US4395996 *Oct 16, 1981Aug 2, 1983Davco IncorporatedFuel supply and conditioning means for diesel engines
US4475493 *Feb 16, 1983Oct 9, 1984The Bendix CorporationStart and shutdown sequencer for a diesel engine
US4475523 *Sep 20, 1982Oct 9, 1984Goranflo Richard JMethod and system for preheating fuel
US4494516 *Sep 9, 1983Jan 22, 1985Covey Jr Ray MCarburetor/vaporizer
US4495069 *Feb 1, 1983Jan 22, 1985Davco, Inc.Drain system for fuel processor apparatus
US4539109 *Jan 23, 1984Sep 3, 1985Davco Manufacturing CorporationDrain system for fuel processor apparatus
US4612897 *Sep 24, 1984Sep 23, 1986Davco Manufacturing CorporationHeated fuel delivery system fitting and method
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US4680110 *Jun 25, 1984Jul 14, 1987Davco Manufacturing CorporationFilter block mounted fuel processor apparatus
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US7886725Jan 6, 2010Feb 15, 2011Advanced Mileage Technologies, LLCFuel economizer fuel vapor system for internal combustion engine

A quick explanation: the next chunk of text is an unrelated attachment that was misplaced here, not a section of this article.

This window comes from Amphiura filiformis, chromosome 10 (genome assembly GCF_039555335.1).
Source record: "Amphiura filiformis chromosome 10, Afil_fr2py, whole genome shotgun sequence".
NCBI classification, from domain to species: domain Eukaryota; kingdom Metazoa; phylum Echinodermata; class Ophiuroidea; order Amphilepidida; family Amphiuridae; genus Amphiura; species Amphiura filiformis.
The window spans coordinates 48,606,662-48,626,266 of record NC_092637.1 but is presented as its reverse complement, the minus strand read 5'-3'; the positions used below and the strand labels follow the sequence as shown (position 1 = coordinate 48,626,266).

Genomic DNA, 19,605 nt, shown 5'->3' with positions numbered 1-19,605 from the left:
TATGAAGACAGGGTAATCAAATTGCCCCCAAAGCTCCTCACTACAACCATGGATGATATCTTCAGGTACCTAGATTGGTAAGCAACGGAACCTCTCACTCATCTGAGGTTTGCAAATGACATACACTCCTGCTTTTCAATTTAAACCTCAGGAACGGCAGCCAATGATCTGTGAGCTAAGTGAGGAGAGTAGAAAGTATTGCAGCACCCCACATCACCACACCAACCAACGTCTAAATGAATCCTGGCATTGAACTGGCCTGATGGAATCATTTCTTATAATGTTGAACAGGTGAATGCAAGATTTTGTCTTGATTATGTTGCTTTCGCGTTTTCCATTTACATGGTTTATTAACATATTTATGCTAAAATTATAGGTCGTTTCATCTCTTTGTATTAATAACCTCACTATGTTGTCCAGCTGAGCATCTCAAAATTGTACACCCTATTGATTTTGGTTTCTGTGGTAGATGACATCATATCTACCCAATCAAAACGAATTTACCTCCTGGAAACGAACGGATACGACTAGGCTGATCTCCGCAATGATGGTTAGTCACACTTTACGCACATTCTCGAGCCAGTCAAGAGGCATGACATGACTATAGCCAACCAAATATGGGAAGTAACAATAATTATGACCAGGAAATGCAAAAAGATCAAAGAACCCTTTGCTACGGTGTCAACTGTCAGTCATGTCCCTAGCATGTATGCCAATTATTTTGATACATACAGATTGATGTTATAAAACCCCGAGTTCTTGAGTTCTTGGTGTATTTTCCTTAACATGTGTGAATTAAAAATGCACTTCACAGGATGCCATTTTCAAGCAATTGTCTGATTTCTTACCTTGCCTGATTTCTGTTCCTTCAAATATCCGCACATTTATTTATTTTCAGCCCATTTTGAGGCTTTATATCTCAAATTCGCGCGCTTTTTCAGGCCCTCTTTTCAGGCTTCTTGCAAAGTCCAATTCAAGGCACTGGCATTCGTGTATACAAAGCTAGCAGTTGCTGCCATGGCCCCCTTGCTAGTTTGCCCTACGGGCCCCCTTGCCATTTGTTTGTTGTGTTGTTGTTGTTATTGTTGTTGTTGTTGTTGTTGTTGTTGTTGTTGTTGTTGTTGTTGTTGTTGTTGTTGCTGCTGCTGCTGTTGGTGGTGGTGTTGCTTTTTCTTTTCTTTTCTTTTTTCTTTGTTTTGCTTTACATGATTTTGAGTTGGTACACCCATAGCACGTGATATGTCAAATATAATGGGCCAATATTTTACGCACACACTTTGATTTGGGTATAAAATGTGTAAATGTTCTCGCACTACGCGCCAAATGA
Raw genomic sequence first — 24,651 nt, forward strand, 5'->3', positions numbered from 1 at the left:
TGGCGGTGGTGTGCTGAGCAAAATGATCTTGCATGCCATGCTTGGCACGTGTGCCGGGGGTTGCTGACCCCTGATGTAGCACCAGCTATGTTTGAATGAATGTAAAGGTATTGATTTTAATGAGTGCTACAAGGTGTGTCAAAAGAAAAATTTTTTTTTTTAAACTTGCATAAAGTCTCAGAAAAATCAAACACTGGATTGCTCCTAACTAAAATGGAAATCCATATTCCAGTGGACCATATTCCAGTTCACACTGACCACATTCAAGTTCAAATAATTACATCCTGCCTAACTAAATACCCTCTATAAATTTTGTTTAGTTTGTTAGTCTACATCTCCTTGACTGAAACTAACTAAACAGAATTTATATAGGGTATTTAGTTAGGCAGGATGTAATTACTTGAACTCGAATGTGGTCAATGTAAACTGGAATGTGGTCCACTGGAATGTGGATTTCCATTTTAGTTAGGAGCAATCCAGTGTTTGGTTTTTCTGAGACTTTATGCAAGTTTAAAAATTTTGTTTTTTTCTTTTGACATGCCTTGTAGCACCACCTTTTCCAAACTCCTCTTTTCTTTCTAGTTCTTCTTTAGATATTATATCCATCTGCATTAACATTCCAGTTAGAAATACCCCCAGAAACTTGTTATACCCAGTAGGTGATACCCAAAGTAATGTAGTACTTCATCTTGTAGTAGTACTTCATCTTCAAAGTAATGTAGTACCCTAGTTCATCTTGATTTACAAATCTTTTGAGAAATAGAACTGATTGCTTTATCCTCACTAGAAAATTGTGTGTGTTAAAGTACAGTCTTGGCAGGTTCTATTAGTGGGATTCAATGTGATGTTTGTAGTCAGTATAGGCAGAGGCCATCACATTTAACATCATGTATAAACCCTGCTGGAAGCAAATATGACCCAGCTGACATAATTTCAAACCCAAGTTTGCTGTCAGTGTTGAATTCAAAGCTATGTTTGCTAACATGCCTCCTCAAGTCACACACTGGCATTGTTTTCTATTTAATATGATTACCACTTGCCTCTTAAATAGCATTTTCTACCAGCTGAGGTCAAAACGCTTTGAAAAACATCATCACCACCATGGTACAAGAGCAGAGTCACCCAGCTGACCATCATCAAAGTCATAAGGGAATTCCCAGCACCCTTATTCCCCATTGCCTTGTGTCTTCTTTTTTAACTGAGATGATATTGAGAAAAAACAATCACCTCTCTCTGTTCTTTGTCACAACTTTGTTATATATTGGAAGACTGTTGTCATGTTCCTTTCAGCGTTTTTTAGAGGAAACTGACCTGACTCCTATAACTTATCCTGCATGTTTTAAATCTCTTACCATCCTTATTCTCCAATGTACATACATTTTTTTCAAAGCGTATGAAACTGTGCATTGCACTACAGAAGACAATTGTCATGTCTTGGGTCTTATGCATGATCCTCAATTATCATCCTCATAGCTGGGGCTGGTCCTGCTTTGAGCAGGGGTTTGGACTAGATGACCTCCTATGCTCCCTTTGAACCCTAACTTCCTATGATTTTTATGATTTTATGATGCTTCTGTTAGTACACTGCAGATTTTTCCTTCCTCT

US7980230Jun 1, 2010Jul 19, 2011Advanced Mileage Technologies, LLCFuel economizer fuel vapor system for internal combustion engine
US8020537Apr 29, 2011Sep 20, 2011Advanced Mileage Technologies, LLCFuel economizer fuel vapor system for internal combustion engine
US8256401 *May 14, 2007Sep 4, 2012Immixt, LLCAlternate fuel storage system and method
US20070277794 *May 14, 2007Dec 6, 2007Payne Edward AAlternate Fuel Storage System and Method
US20110088665 *Jun 1, 2010Apr 21, 2011Advanced Mileage Technologies, LLCFuel Economizer Fuel Vapor System For Internal Combustion Engine
US20110197867 *Apr 29, 2011Aug 18, 2011Advanced Mileage Technologies, LLCFuel Economizer Fuel Vapor System for Internal Combustion Engine
USRE34166 *Oct 9, 1990Jan 26, 1993Davco Manufacturing CorporationFuel processor apparatus for diesel engine powered vehicles
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EP0069639A1 *Jun 25, 1982Jan 12, 1983SCOMA-ENERGIE, Société dite:Fuel preheating system for a diesel engine
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Classifications
U.S. Classification123/552, 123/557, 165/52
International ClassificationF02M31/16
Cooperative ClassificationF02M31/16, Y02T10/126
European ClassificationF02M31/16